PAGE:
“If you are not careful you have the aliens that kind of represent trans or nonbinary people. Or you imply that being a trans or nonbinary person is in some way alien, or that that is a thing that isn’t part of human society. It’s that thing where you use aliens as a metaphor for groups of people on Earth. And that’s a huge pitfall. … And so I tried to address this in a couple ways. 1) Making sure that there are plenty of queer and trans and nonbinary and gender fluid characters from Earth in the book so you can’t just be like ‘Oh, well it’s a thing that aliens do.’ But also, you know, when we meet Yatto the Monntha, it’s very clear when you meet them that being nonbinary is their identity. It’s not a thing that’s because of their species. It’s not like everyone on their planet is nonbinary. In fact, I was pretty careful in that they’re the only nonbinary person we meet from their planet, just because I didn’t want it to feel like ‘This is the planet of the nonbinary people’.”


Re-imagining Space Travel

Unlike most space travel universes that use either a shuttlecraft or teleportation device to go back and forth between a planet and a spaceship in orbit, in Victories Greater Than Death they use platforms similar to elevators which carry people back and forth. 


“What I like about the elevator platforms is that they’re fast compared to taking a rocket, but they’re actually kind of slow. Like to get from the surface of the Earth to a spaceship that’s up in orbit takes like two or three hours. Which a) gives people time to have a kind of emotional intense conversation while they’re traveling from the planet up to the ship or the other way around. But also b) it’s not easy. It’s not like ‘boop we’re back on the ship! Oh boop now we’re back on the planet.’ It takes a little bit of effort. It’s a little hard to get back and forth. And you can’t really steer those things. Once you’re off you’re just going. … It makes it a little more complicated in a way that gives the characters more to do.”


One of the things I loved in reading this book was the moments of pause that these elevator platforms gave the characters to be together in the moments before and after being in a new, exciting, or potentially dangerous situation. It allowed excellent opportunities for heartfelt connection.



Kindness and Queerness in Sci-Fi

We could all use a little more kindness in our lives. Something that bothers me about a lot of fiction is when the main point of tension and drama in the story comes from lack of emotional intelligence or communication, and it was so refreshing to read this story where the main characters have excellent communication, support, love, and work together accomplish their goals, each uplifting the unique skills and talents of their friends. Charlie Jane Anders put it perfectly:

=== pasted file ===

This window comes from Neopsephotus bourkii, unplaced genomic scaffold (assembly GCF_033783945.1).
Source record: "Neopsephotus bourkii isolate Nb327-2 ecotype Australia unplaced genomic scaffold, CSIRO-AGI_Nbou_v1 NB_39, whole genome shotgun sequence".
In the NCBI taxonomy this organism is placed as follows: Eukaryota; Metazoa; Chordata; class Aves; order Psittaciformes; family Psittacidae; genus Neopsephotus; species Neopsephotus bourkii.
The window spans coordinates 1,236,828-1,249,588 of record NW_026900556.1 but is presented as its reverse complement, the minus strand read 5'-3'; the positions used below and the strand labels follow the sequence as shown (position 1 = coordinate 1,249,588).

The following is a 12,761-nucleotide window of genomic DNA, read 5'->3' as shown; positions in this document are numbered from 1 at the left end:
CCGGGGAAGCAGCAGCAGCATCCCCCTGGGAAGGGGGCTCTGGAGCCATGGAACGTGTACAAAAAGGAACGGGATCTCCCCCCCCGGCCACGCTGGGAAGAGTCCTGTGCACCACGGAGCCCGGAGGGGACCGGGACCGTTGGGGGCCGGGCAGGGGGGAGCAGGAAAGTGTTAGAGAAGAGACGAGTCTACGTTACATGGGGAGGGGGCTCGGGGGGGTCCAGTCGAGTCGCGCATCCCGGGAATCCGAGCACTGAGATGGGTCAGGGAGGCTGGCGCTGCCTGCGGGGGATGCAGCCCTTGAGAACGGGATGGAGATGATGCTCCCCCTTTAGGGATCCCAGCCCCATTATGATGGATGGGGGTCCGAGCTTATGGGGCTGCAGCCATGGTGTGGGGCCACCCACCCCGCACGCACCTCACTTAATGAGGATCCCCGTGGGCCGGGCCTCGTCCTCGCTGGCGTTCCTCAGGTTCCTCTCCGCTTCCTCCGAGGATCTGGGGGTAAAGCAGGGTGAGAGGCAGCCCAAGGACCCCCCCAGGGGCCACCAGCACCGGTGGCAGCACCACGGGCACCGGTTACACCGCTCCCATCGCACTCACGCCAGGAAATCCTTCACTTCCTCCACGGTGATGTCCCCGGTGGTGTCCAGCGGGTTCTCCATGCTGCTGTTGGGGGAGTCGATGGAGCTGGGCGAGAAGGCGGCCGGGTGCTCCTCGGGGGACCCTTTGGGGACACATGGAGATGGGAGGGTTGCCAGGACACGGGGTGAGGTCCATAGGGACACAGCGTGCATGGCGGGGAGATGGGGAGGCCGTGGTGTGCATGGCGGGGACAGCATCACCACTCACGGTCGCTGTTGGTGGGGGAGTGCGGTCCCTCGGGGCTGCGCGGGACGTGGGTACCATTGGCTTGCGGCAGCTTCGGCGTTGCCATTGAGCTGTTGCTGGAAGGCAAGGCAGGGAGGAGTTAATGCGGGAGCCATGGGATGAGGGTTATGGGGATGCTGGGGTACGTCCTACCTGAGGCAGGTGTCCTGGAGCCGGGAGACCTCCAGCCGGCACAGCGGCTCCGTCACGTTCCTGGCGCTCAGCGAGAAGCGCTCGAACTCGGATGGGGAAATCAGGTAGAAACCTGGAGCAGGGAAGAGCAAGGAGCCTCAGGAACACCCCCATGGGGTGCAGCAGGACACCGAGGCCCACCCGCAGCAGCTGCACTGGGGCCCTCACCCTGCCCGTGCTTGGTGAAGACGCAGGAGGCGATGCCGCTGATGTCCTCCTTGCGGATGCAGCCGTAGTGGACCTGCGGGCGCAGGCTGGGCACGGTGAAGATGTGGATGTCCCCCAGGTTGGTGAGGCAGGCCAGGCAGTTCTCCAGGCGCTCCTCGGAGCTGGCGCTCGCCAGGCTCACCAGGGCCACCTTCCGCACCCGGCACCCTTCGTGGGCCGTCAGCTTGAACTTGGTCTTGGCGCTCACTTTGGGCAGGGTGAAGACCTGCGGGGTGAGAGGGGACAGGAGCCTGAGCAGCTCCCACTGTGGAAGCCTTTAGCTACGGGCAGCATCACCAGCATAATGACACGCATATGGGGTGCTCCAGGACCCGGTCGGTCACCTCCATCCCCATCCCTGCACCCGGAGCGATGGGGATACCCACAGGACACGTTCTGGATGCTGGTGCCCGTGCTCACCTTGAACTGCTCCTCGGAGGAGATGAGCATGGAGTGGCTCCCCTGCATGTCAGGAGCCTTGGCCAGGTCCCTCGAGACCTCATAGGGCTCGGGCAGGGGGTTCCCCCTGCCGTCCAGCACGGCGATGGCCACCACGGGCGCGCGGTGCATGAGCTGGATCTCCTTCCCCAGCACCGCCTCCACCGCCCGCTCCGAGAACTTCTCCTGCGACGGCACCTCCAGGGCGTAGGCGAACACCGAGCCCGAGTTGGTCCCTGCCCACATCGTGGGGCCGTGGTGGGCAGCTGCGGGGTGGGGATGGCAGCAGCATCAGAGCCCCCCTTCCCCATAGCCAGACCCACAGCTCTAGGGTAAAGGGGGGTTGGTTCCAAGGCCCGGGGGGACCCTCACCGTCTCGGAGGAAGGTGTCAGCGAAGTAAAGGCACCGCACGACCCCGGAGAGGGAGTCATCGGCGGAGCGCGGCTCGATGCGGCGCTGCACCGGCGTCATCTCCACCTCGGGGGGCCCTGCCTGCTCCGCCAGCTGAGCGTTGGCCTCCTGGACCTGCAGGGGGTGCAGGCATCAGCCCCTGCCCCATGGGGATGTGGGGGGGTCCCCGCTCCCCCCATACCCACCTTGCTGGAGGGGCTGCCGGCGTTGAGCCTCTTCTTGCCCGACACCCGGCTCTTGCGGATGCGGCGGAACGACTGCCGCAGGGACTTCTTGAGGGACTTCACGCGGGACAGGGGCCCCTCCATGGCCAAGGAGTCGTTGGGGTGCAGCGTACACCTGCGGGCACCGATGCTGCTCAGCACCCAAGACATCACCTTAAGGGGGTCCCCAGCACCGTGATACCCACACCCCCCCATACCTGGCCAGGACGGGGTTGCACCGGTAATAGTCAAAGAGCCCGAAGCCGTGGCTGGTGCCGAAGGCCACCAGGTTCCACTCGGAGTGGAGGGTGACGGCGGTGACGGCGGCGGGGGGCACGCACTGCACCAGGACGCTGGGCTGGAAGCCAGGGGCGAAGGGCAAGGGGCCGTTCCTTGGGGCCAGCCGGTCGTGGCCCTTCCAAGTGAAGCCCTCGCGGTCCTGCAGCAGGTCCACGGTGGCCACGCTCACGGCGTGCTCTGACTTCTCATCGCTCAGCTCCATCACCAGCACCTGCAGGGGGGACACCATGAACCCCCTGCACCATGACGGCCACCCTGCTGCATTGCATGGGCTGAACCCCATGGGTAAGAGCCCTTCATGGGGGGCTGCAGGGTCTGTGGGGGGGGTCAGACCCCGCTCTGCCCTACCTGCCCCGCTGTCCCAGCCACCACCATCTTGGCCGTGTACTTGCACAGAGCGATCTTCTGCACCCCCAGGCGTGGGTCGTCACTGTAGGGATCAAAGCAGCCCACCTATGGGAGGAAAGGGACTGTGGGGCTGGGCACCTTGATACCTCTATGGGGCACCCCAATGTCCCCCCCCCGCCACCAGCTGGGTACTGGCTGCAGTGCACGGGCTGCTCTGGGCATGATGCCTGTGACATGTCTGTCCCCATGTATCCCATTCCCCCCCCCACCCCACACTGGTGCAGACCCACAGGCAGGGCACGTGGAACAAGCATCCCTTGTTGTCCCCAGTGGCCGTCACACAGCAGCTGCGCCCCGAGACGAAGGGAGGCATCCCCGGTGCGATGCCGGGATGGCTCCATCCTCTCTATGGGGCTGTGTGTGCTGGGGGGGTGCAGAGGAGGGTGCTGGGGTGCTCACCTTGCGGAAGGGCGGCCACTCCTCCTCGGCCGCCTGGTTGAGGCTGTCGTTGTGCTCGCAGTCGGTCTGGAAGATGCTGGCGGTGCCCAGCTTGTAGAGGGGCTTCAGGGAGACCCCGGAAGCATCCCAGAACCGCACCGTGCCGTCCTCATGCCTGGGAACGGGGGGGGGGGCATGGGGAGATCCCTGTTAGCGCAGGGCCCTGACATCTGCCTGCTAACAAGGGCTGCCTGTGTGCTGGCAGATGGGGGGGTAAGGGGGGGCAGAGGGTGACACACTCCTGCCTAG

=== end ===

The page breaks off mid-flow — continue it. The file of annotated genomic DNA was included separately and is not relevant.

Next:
“Part of what makes something a good escapist story for me right now is getting to see people being kind to each other.”


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One of my favorite parts of the book was reading about the main character, Tina, who is the clone of a war hero and inherited her fighting abilities, go through a deep reckoning about the kind of person she wants to be. In our conversation with Charlie Jane Anders, she described her process for writing this plot point. 


“I wrote this part where she goes on this ship with her friends, and it was like she has to take Yatto’s gun and Tina has to kill some people for the first time in her life and she’s all like ‘Yeah, I’m gonna be an action hero. I’m gonna shoot, pew pew pew’ But then she kills these people and she completely breaks down. And she cannot deal with the weight, the kind of aftermath of having taken a life. And as I was writing it I was like, yeah, actually that is a really big deal, and it would be a really intense thing to deal with. It wouldn’t just be like ‘Oh yay pew pew pew’ And I just started to think that that was something that she needed to grapple with because it felt like a big deal once I was writing it. And it kind of changed the whole rest of the book, because it’s like she wants to be this epic hero, she wants to kind of step up and take on this legacy of this amazing hero that she used to be in her previous life, but she doesn’t really know what that means or what that’s going to cost and what that’s actually going to take from her. And that turned into this thing where she has to make some choices about what kind of hero she wants to be.”


This book was fast paced and always kept me on my toes, but in a way that didn’t feel rushed, and that allowed for the characters to experience genuine connection and growth. Packed full of ideas and in depth world building, this rich universe was a delight to explore! And there was a sense of mystery that pulled me along throughout the story, and I can’t wait to dive into the next book in the trilogy, Dreams Bigger Than Heartbreak.